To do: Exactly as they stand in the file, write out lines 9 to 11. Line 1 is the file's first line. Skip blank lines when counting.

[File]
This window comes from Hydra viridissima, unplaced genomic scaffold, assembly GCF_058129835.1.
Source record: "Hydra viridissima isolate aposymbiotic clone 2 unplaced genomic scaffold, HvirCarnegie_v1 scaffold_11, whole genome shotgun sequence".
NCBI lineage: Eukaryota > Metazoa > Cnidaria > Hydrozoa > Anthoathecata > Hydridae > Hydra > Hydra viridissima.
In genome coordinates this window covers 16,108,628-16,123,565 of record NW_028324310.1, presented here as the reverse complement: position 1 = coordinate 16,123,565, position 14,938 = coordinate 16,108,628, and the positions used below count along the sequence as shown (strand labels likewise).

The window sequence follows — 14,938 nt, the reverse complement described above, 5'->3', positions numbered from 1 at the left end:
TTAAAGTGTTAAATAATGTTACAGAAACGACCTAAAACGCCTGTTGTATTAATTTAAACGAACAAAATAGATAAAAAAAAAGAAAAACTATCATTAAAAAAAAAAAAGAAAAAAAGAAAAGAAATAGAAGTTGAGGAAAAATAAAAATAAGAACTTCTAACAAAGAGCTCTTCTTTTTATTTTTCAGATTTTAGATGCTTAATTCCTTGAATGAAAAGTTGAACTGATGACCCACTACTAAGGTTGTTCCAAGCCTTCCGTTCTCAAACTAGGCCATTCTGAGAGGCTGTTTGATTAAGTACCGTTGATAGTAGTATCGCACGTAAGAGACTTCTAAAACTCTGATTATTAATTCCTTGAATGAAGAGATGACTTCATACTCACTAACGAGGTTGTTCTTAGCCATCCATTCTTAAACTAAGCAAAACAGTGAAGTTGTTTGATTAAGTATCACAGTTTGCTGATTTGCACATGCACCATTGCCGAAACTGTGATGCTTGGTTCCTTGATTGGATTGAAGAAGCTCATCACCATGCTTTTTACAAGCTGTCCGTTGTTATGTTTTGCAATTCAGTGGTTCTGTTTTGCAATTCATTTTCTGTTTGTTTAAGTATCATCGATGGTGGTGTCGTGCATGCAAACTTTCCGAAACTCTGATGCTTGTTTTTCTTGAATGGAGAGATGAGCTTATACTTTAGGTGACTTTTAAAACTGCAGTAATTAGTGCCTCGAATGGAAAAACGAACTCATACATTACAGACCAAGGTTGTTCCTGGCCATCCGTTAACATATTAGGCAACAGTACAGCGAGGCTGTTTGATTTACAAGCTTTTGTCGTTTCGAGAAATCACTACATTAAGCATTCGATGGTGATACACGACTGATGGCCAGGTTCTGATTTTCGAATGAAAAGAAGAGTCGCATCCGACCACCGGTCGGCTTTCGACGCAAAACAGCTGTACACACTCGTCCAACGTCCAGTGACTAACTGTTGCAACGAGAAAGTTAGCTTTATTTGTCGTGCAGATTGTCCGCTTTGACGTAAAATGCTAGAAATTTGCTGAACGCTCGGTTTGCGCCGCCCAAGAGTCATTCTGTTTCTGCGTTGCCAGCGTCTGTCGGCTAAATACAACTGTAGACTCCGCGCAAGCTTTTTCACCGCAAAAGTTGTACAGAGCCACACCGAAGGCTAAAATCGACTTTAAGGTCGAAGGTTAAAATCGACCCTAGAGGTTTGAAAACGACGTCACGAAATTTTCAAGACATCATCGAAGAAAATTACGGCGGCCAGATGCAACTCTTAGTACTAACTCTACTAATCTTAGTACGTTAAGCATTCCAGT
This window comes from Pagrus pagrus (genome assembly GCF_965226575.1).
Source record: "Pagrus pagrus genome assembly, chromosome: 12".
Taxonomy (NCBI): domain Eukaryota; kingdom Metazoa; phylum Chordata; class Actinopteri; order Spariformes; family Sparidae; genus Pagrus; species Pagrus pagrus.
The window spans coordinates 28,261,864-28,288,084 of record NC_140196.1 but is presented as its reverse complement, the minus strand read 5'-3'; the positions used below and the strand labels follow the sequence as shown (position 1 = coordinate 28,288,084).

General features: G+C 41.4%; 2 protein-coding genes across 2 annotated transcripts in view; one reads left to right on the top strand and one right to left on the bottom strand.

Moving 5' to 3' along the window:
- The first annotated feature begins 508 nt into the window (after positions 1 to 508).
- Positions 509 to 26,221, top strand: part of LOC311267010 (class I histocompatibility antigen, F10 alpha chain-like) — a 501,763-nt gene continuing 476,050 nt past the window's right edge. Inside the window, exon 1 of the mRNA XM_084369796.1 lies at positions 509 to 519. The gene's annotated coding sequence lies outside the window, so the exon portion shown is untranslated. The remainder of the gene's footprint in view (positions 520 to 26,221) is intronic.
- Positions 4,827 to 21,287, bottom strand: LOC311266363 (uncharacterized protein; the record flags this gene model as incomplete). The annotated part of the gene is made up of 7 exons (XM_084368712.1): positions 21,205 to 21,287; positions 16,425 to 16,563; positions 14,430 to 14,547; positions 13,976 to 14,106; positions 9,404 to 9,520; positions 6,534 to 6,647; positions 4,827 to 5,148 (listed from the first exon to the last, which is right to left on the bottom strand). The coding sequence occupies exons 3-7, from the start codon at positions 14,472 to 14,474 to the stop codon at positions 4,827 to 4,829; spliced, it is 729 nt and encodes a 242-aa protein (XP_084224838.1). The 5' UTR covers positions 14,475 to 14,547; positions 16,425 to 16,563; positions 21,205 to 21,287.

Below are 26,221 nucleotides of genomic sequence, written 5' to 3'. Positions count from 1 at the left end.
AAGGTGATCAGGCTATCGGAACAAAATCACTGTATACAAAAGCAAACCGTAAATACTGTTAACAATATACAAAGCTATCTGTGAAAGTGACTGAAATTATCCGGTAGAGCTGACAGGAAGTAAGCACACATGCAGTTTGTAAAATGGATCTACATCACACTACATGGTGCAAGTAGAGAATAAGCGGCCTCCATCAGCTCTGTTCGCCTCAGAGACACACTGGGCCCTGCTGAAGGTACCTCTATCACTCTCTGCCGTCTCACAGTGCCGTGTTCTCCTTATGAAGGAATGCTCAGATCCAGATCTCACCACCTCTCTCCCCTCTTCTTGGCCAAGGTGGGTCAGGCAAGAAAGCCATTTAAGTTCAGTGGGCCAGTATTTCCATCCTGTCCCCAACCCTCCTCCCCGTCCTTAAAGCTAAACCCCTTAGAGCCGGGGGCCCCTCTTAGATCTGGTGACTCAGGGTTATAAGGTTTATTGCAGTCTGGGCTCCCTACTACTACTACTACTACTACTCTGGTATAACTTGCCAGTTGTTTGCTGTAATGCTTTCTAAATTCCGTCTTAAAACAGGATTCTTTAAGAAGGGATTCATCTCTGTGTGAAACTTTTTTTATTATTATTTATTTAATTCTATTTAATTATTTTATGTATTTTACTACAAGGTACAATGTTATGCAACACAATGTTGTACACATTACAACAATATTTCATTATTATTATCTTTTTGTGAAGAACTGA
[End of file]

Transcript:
Taxonomy (NCBI): domain Eukaryota; kingdom Metazoa; phylum Chordata; class Actinopteri; order Spariformes; family Sparidae; genus Pagrus; species Pagrus pagrus.
The window spans coordinates 28,261,864-28,288,084 of record NC_140196.1 but is presented as its reverse complement, the minus strand read 5'-3'; the positions used below and the strand labels follow the sequence as shown (position 1 = coordinate 28,288,084).

General features: G+C 41.4%; 2 protein-coding genes across 2 annotated transcripts in view; one reads left to right on the top strand and one right to left on the bottom strand.